The source for this amazing story was one Joseph Sickert, allegedly the illegitimate son of Walter Sickert. His mother was none other than Alice Crook, the product of the secret royal marriage. Sickert told his story to (among others) a journalist named Stephen Knight, and the book that followed, Jack the Ripper: The Final Solution (1976), popularised the theory. Knight’s research is sloppy, and he apparently ignored evidence that disproved his findings (for instance, Gull and other conspirators probably weren’t Masons at all). He falls into the classic conspiracist’s trap of assuming that a lack of supporting evidence is proof of a cover-up, rather than proof of the evidence never having existed in the first place. Knight’s not-so-final solution has been comprehensively discredited.
In its heyday, though, the theory caught the public imagination. The 1970s was the era of conspiracies. Government cover-ups and complicity in crime, from Watergate to the assassination of John F. Kennedy, was taken as read. It was also a time when Britain’s Victorian pomp was being regarded with increasing suspicion. But above all, this was an exciting, fun solution to a famous unsolved murder case. The few credible Ripper suspects were obscure and rather dull. It’s not difficult to see why a conspiracy theory that has the entire Victorian establishment colluding in the murder of five lowly prostitutes is more appealing than any of the more sensible theories. We’d feel let down if he was just another East End nobody.
Two films and a TV mini-series have used the Gull theory to varying extents. Murder by Decree (Bob Clark, 1979) pits Sherlock Holmes against Jack the Ripper. The Great Detective’s investigations into the Ripper’s crimes lead him more or less to Knight’s conclusions. Oddly, Gull and Netley are renamed Spivey and Slade (other historical characters keep their real names). Spivey/Gull is shown as a near-catatonic child-man with no responsibility for his actions, with Slade/Netley as unlikely prime mover. The Masons feature heavily, with Charles Warren (a blustery Anthony Quayle) obediently covering everything up. The conspiracy loses some of its power, though, as the government is simply protecting over-enthusiastic Masonic hitmen, rather than ordering the crimes itself.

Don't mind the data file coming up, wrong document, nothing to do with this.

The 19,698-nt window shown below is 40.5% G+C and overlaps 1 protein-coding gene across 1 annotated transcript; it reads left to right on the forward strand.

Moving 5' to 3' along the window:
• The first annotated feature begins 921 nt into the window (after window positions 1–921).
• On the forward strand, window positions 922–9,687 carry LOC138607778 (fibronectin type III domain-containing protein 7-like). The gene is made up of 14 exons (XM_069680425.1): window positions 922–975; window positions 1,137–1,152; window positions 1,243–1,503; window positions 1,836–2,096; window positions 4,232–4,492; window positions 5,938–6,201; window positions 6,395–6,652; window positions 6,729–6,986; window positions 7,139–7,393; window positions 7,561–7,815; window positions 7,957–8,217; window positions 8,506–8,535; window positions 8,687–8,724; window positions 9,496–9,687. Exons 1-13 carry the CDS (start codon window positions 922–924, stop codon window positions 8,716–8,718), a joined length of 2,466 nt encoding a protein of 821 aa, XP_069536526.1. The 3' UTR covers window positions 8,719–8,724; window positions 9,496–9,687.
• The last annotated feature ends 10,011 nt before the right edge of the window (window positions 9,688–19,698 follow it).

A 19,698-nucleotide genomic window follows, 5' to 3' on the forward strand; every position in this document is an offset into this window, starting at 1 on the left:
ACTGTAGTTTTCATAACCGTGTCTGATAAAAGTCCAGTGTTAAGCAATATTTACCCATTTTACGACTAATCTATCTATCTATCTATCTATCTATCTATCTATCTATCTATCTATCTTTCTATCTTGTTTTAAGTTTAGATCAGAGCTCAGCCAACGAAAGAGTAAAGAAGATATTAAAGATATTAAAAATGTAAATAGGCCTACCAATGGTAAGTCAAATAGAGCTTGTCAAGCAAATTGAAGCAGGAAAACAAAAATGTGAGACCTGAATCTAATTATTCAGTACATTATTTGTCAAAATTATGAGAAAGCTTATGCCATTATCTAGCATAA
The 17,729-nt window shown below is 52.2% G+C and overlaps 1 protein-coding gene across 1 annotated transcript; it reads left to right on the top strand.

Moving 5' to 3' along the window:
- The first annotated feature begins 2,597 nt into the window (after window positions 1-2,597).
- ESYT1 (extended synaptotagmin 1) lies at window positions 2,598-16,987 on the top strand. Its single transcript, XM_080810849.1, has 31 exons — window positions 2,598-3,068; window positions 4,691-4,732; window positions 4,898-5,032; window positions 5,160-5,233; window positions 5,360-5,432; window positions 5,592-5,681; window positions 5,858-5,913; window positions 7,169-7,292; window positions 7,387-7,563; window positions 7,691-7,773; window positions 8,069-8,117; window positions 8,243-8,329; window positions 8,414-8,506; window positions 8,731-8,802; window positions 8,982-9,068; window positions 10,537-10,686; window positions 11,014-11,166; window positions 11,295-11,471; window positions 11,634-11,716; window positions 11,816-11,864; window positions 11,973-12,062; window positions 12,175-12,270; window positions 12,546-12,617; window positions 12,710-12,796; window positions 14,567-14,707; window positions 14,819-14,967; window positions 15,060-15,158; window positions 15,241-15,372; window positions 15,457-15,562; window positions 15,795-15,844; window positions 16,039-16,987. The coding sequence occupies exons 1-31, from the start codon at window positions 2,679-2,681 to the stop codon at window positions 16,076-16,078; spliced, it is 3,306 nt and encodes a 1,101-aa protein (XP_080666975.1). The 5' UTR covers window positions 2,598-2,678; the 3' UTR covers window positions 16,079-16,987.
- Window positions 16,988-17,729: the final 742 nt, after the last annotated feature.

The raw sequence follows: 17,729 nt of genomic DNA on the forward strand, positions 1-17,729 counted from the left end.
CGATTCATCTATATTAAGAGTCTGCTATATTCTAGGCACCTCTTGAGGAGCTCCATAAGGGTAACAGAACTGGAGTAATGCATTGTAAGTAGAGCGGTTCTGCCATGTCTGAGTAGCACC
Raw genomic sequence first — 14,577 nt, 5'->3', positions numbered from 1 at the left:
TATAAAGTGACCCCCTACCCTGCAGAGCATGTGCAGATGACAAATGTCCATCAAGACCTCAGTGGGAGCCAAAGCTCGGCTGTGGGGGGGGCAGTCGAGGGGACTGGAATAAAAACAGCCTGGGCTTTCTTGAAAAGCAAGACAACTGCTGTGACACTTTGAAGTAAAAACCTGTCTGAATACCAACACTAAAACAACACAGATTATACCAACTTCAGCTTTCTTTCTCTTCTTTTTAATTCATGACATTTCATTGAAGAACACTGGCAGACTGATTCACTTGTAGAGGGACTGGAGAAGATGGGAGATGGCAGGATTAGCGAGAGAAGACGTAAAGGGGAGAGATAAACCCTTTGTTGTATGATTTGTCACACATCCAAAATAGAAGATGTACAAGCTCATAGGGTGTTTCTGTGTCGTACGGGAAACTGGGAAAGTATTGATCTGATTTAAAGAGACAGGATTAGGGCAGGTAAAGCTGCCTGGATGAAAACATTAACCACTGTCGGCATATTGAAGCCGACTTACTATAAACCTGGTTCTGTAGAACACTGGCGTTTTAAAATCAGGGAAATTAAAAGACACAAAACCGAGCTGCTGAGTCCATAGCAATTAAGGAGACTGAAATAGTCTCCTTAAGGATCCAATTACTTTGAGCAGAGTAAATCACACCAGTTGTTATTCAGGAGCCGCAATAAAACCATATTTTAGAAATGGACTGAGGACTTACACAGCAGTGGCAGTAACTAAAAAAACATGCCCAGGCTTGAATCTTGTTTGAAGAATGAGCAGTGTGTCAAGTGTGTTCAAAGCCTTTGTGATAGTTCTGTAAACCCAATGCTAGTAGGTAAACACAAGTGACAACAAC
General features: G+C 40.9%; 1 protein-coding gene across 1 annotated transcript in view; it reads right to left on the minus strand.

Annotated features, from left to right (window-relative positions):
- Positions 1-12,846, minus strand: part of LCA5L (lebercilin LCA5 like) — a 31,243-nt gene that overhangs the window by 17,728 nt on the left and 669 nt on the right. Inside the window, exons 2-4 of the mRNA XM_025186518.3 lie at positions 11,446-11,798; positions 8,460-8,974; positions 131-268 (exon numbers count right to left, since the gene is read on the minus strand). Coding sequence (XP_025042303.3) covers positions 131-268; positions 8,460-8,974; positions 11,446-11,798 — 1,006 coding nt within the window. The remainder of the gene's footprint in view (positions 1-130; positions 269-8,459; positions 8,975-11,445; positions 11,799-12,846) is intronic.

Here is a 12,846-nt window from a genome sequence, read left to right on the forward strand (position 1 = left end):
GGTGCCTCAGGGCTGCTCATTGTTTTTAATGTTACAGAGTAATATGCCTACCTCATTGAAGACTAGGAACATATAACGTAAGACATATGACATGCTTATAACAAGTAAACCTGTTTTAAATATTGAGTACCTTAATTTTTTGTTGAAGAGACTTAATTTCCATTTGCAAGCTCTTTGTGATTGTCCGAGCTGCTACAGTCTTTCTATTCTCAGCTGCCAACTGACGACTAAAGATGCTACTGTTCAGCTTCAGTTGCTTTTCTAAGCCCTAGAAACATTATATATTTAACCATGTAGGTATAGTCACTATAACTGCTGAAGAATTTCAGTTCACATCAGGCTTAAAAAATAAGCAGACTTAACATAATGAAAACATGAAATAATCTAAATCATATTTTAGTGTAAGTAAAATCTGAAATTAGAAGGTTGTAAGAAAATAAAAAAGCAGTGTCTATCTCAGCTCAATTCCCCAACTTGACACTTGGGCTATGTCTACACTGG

It’s an odd film, and not a terribly good one. Director Clark had previously made good low-budget horror movies in the US and Canada (Black Christmas, 1974; Deathdream, 1974), and it’s disappointing that this feels so much like a TV movie. Christopher Plummer is too bouffant and humane as Holmes (although James Mason is an excellent Watson) and the 1970s all-star cast indulges in some dreadful over-acting.
Although the Masonic angle is given a lot of screen time (with Holmes explaining the significance of the Juwes to a sceptical Watson), there’s no real sense that it drives the plot. It’s just a picturesque detail. The film’s main fault is the lack of detection – we’re never told how Holmes figures everything out, nor where his convenient knowledge of Freemasonry comes from. The film lumbers on for 20 minutes after its climax to allow Holmes to explain what happened. There’s also an odd subplot about anarchists, led by rogue cop David Hemmings, who know who the Ripper is and why he’s killing his victims. The very thing the conspiracy is designed to cover up is somehow already common knowledge among the government’s enemies, which makes it all seem a bit pointless and petty.